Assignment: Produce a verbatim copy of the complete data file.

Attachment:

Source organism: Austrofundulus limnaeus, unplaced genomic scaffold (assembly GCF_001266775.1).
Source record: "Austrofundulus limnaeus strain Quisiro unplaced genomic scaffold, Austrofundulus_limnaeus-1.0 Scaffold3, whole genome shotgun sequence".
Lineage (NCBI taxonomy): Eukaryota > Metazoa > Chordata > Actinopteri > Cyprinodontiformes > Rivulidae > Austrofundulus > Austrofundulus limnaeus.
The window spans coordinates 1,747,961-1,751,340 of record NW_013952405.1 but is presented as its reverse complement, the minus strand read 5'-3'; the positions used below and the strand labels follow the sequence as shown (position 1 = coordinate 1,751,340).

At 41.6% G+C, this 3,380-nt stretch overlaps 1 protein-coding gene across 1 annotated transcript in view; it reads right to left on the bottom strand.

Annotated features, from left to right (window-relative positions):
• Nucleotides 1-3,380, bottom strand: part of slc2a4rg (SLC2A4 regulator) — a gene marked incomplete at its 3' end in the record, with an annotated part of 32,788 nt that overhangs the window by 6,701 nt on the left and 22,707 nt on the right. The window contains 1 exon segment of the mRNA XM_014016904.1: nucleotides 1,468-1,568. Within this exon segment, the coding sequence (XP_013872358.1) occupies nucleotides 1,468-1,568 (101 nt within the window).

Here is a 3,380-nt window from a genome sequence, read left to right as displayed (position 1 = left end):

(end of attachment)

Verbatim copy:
Source organism: Austrofundulus limnaeus, unplaced genomic scaffold (assembly GCF_001266775.1).
Source record: "Austrofundulus limnaeus strain Quisiro unplaced genomic scaffold, Austrofundulus_limnaeus-1.0 Scaffold3, whole genome shotgun sequence".
Lineage (NCBI taxonomy): Eukaryota > Metazoa > Chordata > Actinopteri > Cyprinodontiformes > Rivulidae > Austrofundulus > Austrofundulus limnaeus.
The window spans coordinates 1,747,961-1,751,340 of record NW_013952405.1 but is presented as its reverse complement, the minus strand read 5'-3'; the positions used below and the strand labels follow the sequence as shown (position 1 = coordinate 1,751,340).

At 41.6% G+C, this 3,380-nt stretch overlaps 1 protein-coding gene across 1 annotated transcript in view; it reads right to left on the bottom strand.

Annotated features, from left to right (window-relative positions):
• Nucleotides 1-3,380, bottom strand: part of slc2a4rg (SLC2A4 regulator) — a gene marked incomplete at its 3' end in the record, with an annotated part of 32,788 nt that overhangs the window by 6,701 nt on the left and 22,707 nt on the right. The window contains 1 exon segment of the mRNA XM_014016904.1: nucleotides 1,468-1,568. Within this exon segment, the coding sequence (XP_013872358.1) occupies nucleotides 1,468-1,568 (101 nt within the window).

Here is a 3,380-nt window from a genome sequence, read left to right as displayed (position 1 = left end):